- Minnesota coach P.J. Fleck openly begged for NIL money to keep his team together: “We had players that were here that are now gone, playing at another school that should be here playing right now. Because again, NIL. We didn’t pay them. We didn’t pay them enough. That is the fact of life.”
- A Tennessee quarterback recruit reportedly garnered an $8 million NIL deal before taking one collegiate snap.
Add the Transfer Portal Madness
If that isn’t wild enough for you, look what’s going on in the transfer portal.
Big-time college athletics decided its transfer rules were unfair to athletes, so it loosened them up. It used to be that once a kid signed a letter of intent to play at a top-tier school, in football or men’s or women’s basketball or baseball or men’s hockey, that kid was bound to the school for four years. He could transfer if he liked, but if he went to another top-tier school, he had to sit out a year.
The NCAA dropped that rule in 2021, the same year NIL came in. Now kids can transfer once without penalty — they need not sit out at all; they can step immediately onto the field or court upon enrollment at the new institution.
Every year the number of athletes taking advantage of the new rule grows. In football, for example, over 2,300 FBS (Football Bowl Subdivision, the category the big schools belong to) scholarship players entered the portal in the past 12 months. That is, over 20 percent of FBS scholarship players have sought a new home in the past year.
Coaches coming into new programs can turn over their rosters virtually overnight before even coaching their first game at the new school. Colorado, helmed now by Deion Sanders, the self-acclaimed “Coach Prime,” had 50 players transfer in and 57 transfer out this past year; other schools with big numbers include Louisville (27 in, 25 out), Ole Miss (24 in, 35 out), and Arizona State (28 in, 32 out). Schools in the game’s most powerful conference, the Southeastern Conference (SEC), averaged 21 transfers out.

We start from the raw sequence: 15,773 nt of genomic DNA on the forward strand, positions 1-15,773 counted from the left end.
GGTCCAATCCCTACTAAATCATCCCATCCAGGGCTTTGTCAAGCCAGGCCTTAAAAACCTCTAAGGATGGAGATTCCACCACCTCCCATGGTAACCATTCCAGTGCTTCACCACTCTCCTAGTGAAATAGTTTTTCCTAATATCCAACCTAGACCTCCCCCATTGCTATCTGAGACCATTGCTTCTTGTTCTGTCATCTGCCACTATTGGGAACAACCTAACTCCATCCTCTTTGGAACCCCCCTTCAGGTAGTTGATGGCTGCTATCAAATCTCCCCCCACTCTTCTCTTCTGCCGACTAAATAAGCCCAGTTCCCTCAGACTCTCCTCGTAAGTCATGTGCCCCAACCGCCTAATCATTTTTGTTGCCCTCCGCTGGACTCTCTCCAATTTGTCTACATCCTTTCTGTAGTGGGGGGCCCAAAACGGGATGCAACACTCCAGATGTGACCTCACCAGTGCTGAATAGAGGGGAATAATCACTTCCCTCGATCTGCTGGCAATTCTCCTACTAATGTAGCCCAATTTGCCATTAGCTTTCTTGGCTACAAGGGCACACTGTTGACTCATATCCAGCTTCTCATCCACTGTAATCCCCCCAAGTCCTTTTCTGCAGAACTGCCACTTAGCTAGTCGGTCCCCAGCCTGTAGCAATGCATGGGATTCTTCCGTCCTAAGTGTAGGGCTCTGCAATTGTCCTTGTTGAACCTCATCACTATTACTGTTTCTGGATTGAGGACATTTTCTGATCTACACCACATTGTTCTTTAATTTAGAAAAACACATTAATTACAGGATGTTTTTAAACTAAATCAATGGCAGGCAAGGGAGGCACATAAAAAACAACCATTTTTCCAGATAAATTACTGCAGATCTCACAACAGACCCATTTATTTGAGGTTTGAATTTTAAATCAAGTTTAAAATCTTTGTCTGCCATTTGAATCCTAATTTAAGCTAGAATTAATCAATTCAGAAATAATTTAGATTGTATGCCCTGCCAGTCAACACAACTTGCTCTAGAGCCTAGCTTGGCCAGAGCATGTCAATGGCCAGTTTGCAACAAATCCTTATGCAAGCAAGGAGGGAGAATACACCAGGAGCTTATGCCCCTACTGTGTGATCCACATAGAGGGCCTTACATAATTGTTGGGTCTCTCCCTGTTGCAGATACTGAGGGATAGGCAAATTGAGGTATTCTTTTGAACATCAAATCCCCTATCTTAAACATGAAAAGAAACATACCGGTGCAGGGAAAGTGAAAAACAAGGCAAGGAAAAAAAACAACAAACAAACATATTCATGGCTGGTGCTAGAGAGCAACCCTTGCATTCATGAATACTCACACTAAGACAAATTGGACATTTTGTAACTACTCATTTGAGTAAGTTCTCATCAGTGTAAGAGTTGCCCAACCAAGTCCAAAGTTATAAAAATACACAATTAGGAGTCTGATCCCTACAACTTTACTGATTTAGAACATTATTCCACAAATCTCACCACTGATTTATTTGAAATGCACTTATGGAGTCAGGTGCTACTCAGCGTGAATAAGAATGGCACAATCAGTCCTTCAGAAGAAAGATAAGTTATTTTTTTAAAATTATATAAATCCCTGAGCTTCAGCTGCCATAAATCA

The transfer portal offers mixed blessings. It offers coaches of bad teams the chance to get good quickly; it allows players to seek more advantageous circumstances without penalty. But on the flip side, it promotes instability. Coaches are forever guessing who’s on their rosters. Players are, in effect, discouraged from sticking it out, from fighting through adversity. Fans can’t get to know players on the teams they love because the rosters are so fluid — every year it’s a new group.
And while players move to increase the odds of more playing time, a big factor in the transfer portal is more money from NIL at the new school. A player asks: What kind of NIL deal can you arrange for me? A good player plays bidders off against one another, seeking the best deal.
The transfer portal is free agency by another name and, combined with virtually unregulated NIL activities, transforms college athletics into bidding wars for prime athletes with practically no limits.
The Role of Congress
It’s unclear what Congress can do to clean this up. The administrators testifying this week wanted at least a few rules to rein in the collectives.
Said Baker: “We want to partner with Congress to … curtail inducements and prevent collectives and other third parties from tampering with students.” Added Petitti:
Student-athletes are frequently being induced by collectives to attend specific institutions and transfer from one school to another without a true NIL deal. This has resulted in a pay-for-play system primarily controlled by boosters and executed under the guise of NIL. We are concerned that management of college athletics is shifting away from the universities to collectives. They are now trying to create competitive advantages.
What Congress can do is lay down a national standard by which the collectives can be regulated. States have passed laws that give schools within their borders NIL advantages over other states, resulting in an unfair recruitment playing field. Said Baker, “We would like to have a national standard where a patchwork of state laws (more than 30) currently exist.”
Of the senators chipping in with comments, John Kennedy (R-La.) did not disappoint with his suggestion: “Try to get together to come up with a new system,” he said, “that looks like someone designed it on purpose.”
Given Congress’ full plate of issues and its propensity to overregulate, maybe these athletic administrators should strive to put their own house in order before appealing to the bureaucrats for help.